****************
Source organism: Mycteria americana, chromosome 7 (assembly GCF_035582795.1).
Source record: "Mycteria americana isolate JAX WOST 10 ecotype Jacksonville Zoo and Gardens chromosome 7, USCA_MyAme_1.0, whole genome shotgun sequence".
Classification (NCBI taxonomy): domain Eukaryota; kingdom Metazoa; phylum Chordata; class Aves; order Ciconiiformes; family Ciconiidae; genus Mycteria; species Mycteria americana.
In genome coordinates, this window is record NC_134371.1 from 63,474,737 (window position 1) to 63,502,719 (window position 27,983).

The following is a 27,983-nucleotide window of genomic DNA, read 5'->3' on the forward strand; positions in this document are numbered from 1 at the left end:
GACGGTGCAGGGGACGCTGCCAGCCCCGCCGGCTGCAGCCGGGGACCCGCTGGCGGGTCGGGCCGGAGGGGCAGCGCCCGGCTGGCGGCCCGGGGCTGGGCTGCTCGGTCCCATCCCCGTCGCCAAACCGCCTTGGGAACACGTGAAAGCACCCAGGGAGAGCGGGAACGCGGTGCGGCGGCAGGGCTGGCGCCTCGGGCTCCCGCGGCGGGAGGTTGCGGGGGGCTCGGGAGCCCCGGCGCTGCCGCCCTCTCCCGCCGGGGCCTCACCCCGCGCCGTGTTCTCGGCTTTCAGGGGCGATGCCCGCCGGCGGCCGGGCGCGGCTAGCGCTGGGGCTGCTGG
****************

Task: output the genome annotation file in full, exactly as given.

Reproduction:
Source organism: Mycteria americana, chromosome 7 (assembly GCF_035582795.1).
Source record: "Mycteria americana isolate JAX WOST 10 ecotype Jacksonville Zoo and Gardens chromosome 7, USCA_MyAme_1.0, whole genome shotgun sequence".
Classification (NCBI taxonomy): domain Eukaryota; kingdom Metazoa; phylum Chordata; class Aves; order Ciconiiformes; family Ciconiidae; genus Mycteria; species Mycteria americana.
In genome coordinates, this window is record NC_134371.1 from 63,474,737 (window position 1) to 63,502,719 (window position 27,983).

The following is a 27,983-nucleotide window of genomic DNA, read 5'->3' on the forward strand; positions in this document are numbered from 1 at the left end:
GACGGTGCAGGGGACGCTGCCAGCCCCGCCGGCTGCAGCCGGGGACCCGCTGGCGGGTCGGGCCGGAGGGGCAGCGCCCGGCTGGCGGCCCGGGGCTGGGCTGCTCGGTCCCATCCCCGTCGCCAAACCGCCTTGGGAACACGTGAAAGCACCCAGGGAGAGCGGGAACGCGGTGCGGCGGCAGGGCTGGCGCCTCGGGCTCCCGCGGCGGGAGGTTGCGGGGGGCTCGGGAGCCCCGGCGCTGCCGCCCTCTCCCGCCGGGGCCTCACCCCGCGCCGTGTTCTCGGCTTTCAGGGGCGATGCCCGCCGGCGGCCGGGCGCGGCTAGCGCTGGGGCTGCTGG